Employee Reimbursement: Things A Business Owner Must Know


There are a few factors that a company’s management often overlooks, but this small mistake can become a massive burden in the future. Employee expense reimbursement is one of them.Sometimes, businesses need employees to invest their money to purchase job-related items. The management pays them reimbursement for that expenditure.Now, how does it impact the business expenses of the organization? Why is it that important? What are the significant factors you must know about employee expense reimbursement while running a business?

Let us explain!

First, what is employee expense reimbursement?

It is often seen in organizations that the management is paying their employees back for legitimate business expenses. The following examples will help you to understand it better:

  • Travel for business purposes
  • Entertainment and meals
  • using a personal vehicle for work
  • Tools and materials
  • Education costs and membership fees

As a business owner, consider developing an employee reimbursement policy that establishes guidelines for how and when a request to get reimbursed will be accepted, as opposed to reviewing and compensating employees as personal expenses are incurred. An employee expense reimbursement policy should specify which costs will be covered. It must include instructions on how to apply for reimbursement, either online or by mailing receipts.

Once the company develops a well-crafted reimbursement policy for its employees, they get substantial tax benefits. It is profitable for both employees and employers.

Which one is better: Accountable plans or non-accountable plans?

Companies frequently create formal policies addressing this issue to limit available reimbursement. Generally, the management gets two options for paying for employee expenses: an accountable plan or a non-accountable plan.

Here we will explain both plans to help you determine the perfect pick for your business.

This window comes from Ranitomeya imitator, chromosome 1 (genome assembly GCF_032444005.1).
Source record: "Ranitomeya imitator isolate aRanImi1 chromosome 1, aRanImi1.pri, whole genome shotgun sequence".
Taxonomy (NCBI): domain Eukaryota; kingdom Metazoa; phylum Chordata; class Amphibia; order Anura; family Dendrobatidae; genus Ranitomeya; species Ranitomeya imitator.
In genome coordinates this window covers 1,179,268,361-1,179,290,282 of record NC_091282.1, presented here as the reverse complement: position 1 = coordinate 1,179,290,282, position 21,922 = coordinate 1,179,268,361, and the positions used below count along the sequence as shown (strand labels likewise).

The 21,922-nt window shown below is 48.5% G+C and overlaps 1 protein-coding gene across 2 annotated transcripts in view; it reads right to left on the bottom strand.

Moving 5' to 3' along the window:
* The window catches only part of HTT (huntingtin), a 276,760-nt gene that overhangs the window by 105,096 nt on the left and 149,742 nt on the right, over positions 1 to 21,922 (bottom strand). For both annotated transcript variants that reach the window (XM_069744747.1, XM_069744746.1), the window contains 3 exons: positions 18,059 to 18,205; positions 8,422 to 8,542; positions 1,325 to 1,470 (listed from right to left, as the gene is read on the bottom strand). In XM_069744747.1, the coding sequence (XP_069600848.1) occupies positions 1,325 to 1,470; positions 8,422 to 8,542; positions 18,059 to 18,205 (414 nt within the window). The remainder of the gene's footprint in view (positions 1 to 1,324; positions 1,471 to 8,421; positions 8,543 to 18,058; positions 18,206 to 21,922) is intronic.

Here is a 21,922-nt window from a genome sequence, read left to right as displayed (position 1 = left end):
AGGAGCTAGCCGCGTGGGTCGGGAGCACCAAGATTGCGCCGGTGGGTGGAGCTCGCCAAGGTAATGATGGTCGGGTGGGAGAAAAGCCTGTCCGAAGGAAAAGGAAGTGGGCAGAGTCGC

• Accountable plan:

The accountable plan calls on employees to provide evidence of their business-related expenses within a reasonable time. The submission should be made within 60 days from the day of spending. It also outlines how to reimburse the organization for extra payments within a certain period. It must happen within four months of the charge being incurred or paid. Although the IRS does not require accountability programs, having one allows your company to abide by its rules on deductible reimbursements.

  • Non-accountable plan:

If a reimbursement plan doesn’t meet the criteria for an accountable plan, then we call it a non-accountable one. Every non-accountable compensation agreement is considered extra pay that must be taxed. Non-accountable plans could have clauses that make them unsuitable:

  • When a worker can’t provide the expenditure evidence within the given time
  • If your employees don’t meet the deadline to return the extra reimbursement or allowance.

For instance, a company might allocate a specific amount to an employee for business-related travel costs. Assume that the employee is not obliged to provide expenditure receipts and that the reimbursement scheme pays 70 dollars daily for eating. If an employee can save some bucks from this 70 dollars daily, they are not obliged to give it back to their employer.


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